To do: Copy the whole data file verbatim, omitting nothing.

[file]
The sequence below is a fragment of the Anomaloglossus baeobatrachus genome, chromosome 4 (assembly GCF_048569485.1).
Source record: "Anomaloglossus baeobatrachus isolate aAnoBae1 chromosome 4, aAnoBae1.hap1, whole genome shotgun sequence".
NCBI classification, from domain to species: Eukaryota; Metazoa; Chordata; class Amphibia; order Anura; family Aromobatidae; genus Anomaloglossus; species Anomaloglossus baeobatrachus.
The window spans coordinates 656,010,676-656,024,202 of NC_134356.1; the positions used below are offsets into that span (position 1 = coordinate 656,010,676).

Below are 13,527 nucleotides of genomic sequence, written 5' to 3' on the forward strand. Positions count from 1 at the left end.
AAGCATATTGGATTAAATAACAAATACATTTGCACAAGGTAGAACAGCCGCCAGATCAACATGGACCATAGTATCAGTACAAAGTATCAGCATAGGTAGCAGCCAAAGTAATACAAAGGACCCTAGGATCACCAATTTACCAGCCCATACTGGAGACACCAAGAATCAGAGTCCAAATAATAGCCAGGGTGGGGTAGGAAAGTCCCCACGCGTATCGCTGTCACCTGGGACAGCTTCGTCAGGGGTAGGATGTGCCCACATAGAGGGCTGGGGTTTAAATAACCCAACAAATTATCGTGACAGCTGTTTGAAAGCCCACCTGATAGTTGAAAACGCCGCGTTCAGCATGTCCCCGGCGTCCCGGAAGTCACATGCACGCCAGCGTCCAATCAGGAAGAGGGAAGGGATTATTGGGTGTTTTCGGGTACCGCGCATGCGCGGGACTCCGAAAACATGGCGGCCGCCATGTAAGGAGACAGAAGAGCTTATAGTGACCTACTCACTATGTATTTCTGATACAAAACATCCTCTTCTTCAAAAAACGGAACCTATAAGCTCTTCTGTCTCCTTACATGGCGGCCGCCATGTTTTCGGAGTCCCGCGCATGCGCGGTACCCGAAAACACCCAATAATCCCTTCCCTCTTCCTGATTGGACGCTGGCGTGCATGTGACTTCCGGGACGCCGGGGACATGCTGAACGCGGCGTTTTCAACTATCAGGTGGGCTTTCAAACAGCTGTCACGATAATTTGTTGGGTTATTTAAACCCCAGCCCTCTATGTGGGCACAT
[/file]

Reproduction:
The sequence below is a fragment of the Anomaloglossus baeobatrachus genome, chromosome 4 (assembly GCF_048569485.1).
Source record: "Anomaloglossus baeobatrachus isolate aAnoBae1 chromosome 4, aAnoBae1.hap1, whole genome shotgun sequence".
NCBI classification, from domain to species: Eukaryota; Metazoa; Chordata; class Amphibia; order Anura; family Aromobatidae; genus Anomaloglossus; species Anomaloglossus baeobatrachus.
The window spans coordinates 656,010,676-656,024,202 of NC_134356.1; the positions used below are offsets into that span (position 1 = coordinate 656,010,676).

Below are 13,527 nucleotides of genomic sequence, written 5' to 3' on the forward strand. Positions count from 1 at the left end.
AAGCATATTGGATTAAATAACAAATACATTTGCACAAGGTAGAACAGCCGCCAGATCAACATGGACCATAGTATCAGTACAAAGTATCAGCATAGGTAGCAGCCAAAGTAATACAAAGGACCCTAGGATCACCAATTTACCAGCCCATACTGGAGACACCAAGAATCAGAGTCCAAATAATAGCCAGGGTGGGGTAGGAAAGTCCCCACGCGTATCGCTGTCACCTGGGACAGCTTCGTCAGGGGTAGGATGTGCCCACATAGAGGGCTGGGGTTTAAATAACCCAACAAATTATCGTGACAGCTGTTTGAAAGCCCACCTGATAGTTGAAAACGCCGCGTTCAGCATGTCCCCGGCGTCCCGGAAGTCACATGCACGCCAGCGTCCAATCAGGAAGAGGGAAGGGATTATTGGGTGTTTTCGGGTACCGCGCATGCGCGGGACTCCGAAAACATGGCGGCCGCCATGTAAGGAGACAGAAGAGCTTATAGTGACCTACTCACTATGTATTTCTGATACAAAACATCCTCTTCTTCAAAAAACGGAACCTATAAGCTCTTCTGTCTCCTTACATGGCGGCCGCCATGTTTTCGGAGTCCCGCGCATGCGCGGTACCCGAAAACACCCAATAATCCCTTCCCTCTTCCTGATTGGACGCTGGCGTGCATGTGACTTCCGGGACGCCGGGGACATGCTGAACGCGGCGTTTTCAACTATCAGGTGGGCTTTCAAACAGCTGTCACGATAATTTGTTGGGTTATTTAAACCCCAGCCCTCTATGTGGGCACAT